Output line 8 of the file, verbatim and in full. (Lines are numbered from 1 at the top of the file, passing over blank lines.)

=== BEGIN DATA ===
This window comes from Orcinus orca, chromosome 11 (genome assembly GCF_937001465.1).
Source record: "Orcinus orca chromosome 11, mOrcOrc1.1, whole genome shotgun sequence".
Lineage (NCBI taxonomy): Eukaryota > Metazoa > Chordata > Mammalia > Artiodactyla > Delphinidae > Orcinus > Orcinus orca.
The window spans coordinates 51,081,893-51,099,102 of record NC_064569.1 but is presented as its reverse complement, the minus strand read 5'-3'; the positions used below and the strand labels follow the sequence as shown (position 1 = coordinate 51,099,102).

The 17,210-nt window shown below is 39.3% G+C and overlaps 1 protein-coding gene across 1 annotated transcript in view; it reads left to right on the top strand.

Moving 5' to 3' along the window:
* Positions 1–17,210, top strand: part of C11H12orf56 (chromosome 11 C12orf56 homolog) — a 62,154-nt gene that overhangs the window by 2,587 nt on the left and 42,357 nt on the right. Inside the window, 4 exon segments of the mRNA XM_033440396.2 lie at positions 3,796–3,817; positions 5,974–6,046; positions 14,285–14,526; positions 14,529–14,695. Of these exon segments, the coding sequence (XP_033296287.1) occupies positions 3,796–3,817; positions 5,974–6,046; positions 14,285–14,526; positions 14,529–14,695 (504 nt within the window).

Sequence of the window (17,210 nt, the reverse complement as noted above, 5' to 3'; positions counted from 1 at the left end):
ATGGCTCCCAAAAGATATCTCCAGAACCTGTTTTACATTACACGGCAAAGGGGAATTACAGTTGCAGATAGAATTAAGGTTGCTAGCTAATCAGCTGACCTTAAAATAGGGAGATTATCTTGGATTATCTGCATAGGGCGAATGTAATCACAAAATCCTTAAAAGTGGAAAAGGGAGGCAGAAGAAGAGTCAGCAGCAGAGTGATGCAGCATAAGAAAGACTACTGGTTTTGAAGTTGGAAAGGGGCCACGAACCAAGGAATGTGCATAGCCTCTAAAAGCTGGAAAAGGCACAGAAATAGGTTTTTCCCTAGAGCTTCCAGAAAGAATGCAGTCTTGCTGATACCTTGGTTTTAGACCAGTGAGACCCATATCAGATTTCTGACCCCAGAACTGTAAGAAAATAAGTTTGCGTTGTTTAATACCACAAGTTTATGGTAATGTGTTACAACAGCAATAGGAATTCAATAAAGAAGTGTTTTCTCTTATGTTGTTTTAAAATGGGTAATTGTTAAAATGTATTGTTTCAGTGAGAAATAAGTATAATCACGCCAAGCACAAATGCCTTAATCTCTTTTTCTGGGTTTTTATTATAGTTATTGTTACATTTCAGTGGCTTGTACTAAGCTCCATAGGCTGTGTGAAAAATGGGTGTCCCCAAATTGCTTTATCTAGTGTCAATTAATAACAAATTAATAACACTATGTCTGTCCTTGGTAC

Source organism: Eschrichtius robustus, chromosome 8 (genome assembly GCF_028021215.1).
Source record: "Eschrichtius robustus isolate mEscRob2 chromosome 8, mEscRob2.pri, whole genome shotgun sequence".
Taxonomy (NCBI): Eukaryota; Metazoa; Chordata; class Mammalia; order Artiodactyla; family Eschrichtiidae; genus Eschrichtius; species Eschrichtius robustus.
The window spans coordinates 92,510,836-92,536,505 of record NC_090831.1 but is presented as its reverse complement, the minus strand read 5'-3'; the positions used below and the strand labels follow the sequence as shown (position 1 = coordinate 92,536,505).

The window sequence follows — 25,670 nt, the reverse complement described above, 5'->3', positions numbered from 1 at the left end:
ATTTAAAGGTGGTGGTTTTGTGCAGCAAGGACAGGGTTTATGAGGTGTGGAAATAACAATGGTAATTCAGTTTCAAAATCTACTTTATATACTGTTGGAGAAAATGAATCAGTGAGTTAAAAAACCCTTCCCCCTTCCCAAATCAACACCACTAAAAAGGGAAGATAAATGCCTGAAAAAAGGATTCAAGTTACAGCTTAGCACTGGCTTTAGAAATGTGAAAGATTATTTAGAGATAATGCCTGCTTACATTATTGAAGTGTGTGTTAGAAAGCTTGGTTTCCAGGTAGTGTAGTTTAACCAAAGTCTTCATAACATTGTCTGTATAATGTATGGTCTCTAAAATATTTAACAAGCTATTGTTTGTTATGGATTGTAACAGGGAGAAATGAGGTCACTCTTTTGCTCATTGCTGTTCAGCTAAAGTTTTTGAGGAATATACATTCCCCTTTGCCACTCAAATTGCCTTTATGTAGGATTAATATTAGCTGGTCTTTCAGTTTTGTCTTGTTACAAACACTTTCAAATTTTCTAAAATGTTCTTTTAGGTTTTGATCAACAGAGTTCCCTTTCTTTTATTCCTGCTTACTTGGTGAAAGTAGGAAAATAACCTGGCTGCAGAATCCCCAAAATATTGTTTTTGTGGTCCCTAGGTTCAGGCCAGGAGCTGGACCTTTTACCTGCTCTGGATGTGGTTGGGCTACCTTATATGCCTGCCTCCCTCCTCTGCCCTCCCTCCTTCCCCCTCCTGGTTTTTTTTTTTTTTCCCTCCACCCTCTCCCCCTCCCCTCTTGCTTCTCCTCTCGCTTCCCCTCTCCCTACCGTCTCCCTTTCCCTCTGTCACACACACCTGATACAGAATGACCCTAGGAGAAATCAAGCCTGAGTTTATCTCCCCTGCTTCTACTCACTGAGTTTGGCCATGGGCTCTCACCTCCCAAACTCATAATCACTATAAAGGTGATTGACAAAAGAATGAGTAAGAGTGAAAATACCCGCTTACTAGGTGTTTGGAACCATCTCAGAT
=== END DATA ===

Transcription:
Sequence of the window (17,210 nt, the reverse complement as noted above, 5' to 3'; positions counted from 1 at the left end):